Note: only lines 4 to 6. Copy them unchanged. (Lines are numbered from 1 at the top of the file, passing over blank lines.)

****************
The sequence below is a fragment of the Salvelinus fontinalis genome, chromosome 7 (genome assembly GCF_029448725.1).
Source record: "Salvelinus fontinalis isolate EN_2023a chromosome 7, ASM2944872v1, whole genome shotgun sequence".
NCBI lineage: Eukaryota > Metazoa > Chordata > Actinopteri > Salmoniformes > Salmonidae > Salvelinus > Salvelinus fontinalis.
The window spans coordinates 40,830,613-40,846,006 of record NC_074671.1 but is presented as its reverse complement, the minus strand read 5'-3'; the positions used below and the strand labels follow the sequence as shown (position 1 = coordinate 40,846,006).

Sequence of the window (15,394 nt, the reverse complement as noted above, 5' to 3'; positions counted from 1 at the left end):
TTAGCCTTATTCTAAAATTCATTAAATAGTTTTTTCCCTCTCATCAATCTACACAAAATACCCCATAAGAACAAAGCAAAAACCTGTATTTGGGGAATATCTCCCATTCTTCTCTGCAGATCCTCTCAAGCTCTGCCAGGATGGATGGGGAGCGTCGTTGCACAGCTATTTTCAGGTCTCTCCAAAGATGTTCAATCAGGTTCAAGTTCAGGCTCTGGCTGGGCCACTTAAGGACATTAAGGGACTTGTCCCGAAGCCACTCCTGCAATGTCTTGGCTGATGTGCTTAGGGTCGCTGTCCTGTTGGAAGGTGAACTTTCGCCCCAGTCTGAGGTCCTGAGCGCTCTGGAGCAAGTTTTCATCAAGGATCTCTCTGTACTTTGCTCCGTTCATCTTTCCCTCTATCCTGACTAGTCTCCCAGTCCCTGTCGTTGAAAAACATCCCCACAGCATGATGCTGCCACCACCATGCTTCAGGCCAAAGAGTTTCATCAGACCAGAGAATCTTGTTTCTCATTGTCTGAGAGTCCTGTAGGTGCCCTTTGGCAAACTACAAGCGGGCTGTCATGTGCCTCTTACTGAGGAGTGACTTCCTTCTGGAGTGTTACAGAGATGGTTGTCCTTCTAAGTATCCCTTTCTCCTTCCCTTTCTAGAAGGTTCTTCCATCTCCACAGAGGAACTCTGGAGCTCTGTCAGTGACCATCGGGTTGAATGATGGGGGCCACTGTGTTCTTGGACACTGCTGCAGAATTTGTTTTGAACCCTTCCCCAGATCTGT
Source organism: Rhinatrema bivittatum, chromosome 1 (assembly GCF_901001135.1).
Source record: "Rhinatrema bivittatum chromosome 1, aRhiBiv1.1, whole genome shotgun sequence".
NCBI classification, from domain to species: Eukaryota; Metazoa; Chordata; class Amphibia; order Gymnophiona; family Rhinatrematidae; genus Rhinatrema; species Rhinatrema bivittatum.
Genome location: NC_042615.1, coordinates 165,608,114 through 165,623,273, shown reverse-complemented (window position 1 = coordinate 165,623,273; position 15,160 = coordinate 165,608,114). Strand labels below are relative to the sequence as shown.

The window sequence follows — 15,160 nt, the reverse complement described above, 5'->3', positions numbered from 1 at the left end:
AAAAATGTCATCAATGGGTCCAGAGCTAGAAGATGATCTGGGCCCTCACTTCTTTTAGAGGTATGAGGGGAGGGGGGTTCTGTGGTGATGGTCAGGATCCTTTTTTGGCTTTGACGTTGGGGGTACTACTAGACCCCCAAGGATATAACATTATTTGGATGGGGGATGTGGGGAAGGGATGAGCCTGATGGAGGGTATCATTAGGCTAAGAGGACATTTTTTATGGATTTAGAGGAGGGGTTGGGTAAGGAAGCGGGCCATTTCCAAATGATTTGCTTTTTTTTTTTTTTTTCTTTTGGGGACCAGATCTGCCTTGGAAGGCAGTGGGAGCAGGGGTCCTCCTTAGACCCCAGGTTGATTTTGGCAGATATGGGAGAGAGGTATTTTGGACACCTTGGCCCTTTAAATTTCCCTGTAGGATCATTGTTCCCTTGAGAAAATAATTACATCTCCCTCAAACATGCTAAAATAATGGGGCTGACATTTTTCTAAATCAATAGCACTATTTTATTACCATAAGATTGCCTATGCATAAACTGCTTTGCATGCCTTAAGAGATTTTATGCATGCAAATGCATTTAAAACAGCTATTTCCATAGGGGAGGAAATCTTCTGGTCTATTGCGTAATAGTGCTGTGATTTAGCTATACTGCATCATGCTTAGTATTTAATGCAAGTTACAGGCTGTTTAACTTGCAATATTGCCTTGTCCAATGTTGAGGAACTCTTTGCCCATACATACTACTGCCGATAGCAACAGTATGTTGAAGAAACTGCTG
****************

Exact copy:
The window spans coordinates 40,830,613-40,846,006 of record NC_074671.1 but is presented as its reverse complement, the minus strand read 5'-3'; the positions used below and the strand labels follow the sequence as shown (position 1 = coordinate 40,846,006).

Sequence of the window (15,394 nt, the reverse complement as noted above, 5' to 3'; positions counted from 1 at the left end):
TTAGCCTTATTCTAAAATTCATTAAATAGTTTTTTCCCTCTCATCAATCTACACAAAATACCCCATAAGAACAAAGCAAAAACCTGTATTTGGGGAATATCTCCCATTCTTCTCTGCAGATCCTCTCAAGCTCTGCCAGGATGGATGGGGAGCGTCGTTGCACAGCTATTTTCAGGTCTCTCCAAAGATGTTCAATCAGGTTCAAGTTCAGGCTCTGGCTGGGCCACTTAAGGACATTAAGGGACTTGTCCCGAAGCCACTCCTGCAATGTCTTGGCTGATGTGCTTAGGGTCGCTGTCCTGTTGGAAGGTGAACTTTCGCCCCAGTCTGAGGTCCTGAGCGCTCTGGAGCAAGTTTTCATCAAGGATCTCTCTGTACTTTGCTCCGTTCATCTTTCCCTCTATCCTGACTAGTCTCCCAGTCCCTGTCGTTGAAAAACATCCCCACAGCATGATGCTGCCACCACCATGCTTCAGGCCAAAGAGTTTCATCAGACCAGAGAATCTTGTTTCTCATTGTCTGAGAGTCCTGTAGGTGCCCTTTGGCAAACTACAAGCGGGCTGTCATGTGCCTCTTACTGAGGAGTGACTTCCTTCTGGAGTGTTACAGAGATGGTTGTCCTTCTAAGTATCCCTTTCTCCTTCCCTTTCTAGAAGGTTCTTCCATCTCCACAGAGGAACTCTGGAGCTCTGTCAGTGACCATCGGGTTGAATGATGGGGGCCACTGTGTTCTTGGACACTGCTGCAGAATTTGTTTTGAACCCTTCCCCAGATCTGT